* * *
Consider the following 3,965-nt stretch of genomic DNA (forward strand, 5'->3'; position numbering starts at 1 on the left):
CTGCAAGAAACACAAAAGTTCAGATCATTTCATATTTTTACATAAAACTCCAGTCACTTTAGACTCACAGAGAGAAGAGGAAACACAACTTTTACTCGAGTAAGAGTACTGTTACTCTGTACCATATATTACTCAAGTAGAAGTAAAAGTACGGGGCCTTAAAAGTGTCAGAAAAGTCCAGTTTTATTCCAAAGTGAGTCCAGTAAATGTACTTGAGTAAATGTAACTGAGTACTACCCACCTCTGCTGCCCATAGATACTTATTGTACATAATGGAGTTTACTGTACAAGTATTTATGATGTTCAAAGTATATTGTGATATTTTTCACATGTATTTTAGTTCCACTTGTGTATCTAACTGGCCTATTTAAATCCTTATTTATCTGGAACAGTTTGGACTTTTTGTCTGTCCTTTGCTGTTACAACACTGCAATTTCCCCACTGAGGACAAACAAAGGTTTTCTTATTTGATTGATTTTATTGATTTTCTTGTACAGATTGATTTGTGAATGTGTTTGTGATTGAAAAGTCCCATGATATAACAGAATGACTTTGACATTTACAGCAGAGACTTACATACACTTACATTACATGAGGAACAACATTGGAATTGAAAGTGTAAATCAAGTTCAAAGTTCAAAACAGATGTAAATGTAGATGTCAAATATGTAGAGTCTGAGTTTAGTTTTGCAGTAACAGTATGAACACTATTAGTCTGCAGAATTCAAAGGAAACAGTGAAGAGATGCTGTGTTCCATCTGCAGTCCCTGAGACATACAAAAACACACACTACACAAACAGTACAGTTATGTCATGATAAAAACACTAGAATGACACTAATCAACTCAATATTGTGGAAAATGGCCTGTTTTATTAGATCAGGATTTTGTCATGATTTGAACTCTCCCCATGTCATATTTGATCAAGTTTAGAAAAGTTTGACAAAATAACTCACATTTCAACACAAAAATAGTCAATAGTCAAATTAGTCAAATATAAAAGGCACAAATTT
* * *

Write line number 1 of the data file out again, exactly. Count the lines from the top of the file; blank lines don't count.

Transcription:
Consider the following 3,965-nt stretch of genomic DNA (forward strand, 5'->3'; position numbering starts at 1 on the left):